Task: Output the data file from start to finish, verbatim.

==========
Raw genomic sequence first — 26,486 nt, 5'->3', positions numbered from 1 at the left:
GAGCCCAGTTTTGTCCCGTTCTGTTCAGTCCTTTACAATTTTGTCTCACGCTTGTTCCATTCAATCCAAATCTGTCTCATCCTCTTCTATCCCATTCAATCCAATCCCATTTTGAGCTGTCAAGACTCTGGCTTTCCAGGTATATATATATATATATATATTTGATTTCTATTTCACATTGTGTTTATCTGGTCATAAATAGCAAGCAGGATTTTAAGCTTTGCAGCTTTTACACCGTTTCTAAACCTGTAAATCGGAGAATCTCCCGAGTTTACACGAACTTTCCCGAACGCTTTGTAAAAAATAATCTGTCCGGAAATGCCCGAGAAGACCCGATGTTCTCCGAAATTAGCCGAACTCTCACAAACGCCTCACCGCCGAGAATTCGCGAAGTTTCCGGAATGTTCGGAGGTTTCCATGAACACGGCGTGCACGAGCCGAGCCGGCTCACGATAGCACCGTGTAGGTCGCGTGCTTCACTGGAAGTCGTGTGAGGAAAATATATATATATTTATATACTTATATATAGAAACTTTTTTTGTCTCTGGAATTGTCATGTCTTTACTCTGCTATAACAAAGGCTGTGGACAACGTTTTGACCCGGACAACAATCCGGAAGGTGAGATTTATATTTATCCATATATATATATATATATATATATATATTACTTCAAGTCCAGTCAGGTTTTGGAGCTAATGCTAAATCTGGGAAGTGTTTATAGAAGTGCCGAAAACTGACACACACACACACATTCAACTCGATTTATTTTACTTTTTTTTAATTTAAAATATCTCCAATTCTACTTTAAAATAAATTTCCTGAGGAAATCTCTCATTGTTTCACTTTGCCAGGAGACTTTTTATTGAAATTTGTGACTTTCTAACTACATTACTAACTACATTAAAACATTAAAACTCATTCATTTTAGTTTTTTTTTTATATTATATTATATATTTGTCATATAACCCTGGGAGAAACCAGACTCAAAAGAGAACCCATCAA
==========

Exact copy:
Raw genomic sequence first — 26,486 nt, 5'->3', positions numbered from 1 at the left:
GAGCCCAGTTTTGTCCCGTTCTGTTCAGTCCTTTACAATTTTGTCTCACGCTTGTTCCATTCAATCCAAATCTGTCTCATCCTCTTCTATCCCATTCAATCCAATCCCATTTTGAGCTGTCAAGACTCTGGCTTTCCAGGTATATATATATATATATATATTTGATTTCTATTTCACATTGTGTTTATCTGGTCATAAATAGCAAGCAGGATTTTAAGCTTTGCAGCTTTTACACCGTTTCTAAACCTGTAAATCGGAGAATCTCCCGAGTTTACACGAACTTTCCCGAACGCTTTGTAAAAAATAATCTGTCCGGAAATGCCCGAGAAGACCCGATGTTCTCCGAAATTAGCCGAACTCTCACAAACGCCTCACCGCCGAGAATTCGCGAAGTTTCCGGAATGTTCGGAGGTTTCCATGAACACGGCGTGCACGAGCCGAGCCGGCTCACGATAGCACCGTGTAGGTCGCGTGCTTCACTGGAAGTCGTGTGAGGAAAATATATATATATTTATATACTTATATATAGAAACTTTTTTTGTCTCTGGAATTGTCATGTCTTTACTCTGCTATAACAAAGGCTGTGGACAACGTTTTGACCCGGACAACAATCCGGAAGGTGAGATTTATATTTATCCATATATATATATATATATATATATATATTACTTCAAGTCCAGTCAGGTTTTGGAGCTAATGCTAAATCTGGGAAGTGTTTATAGAAGTGCCGAAAACTGACACACACACACACATTCAACTCGATTTATTTTACTTTTTTTTAATTTAAAATATCTCCAATTCTACTTTAAAATAAATTTCCTGAGGAAATCTCTCATTGTTTCACTTTGCCAGGAGACTTTTTATTGAAATTTGTGACTTTCTAACTACATTACTAACTACATTAAAACATTAAAACTCATTCATTTTAGTTTTTTTTTTATATTATATTATATATTTGTCATATAACCCTGGGAGAAACCAGACTCAAAAGAGAACCCATCAA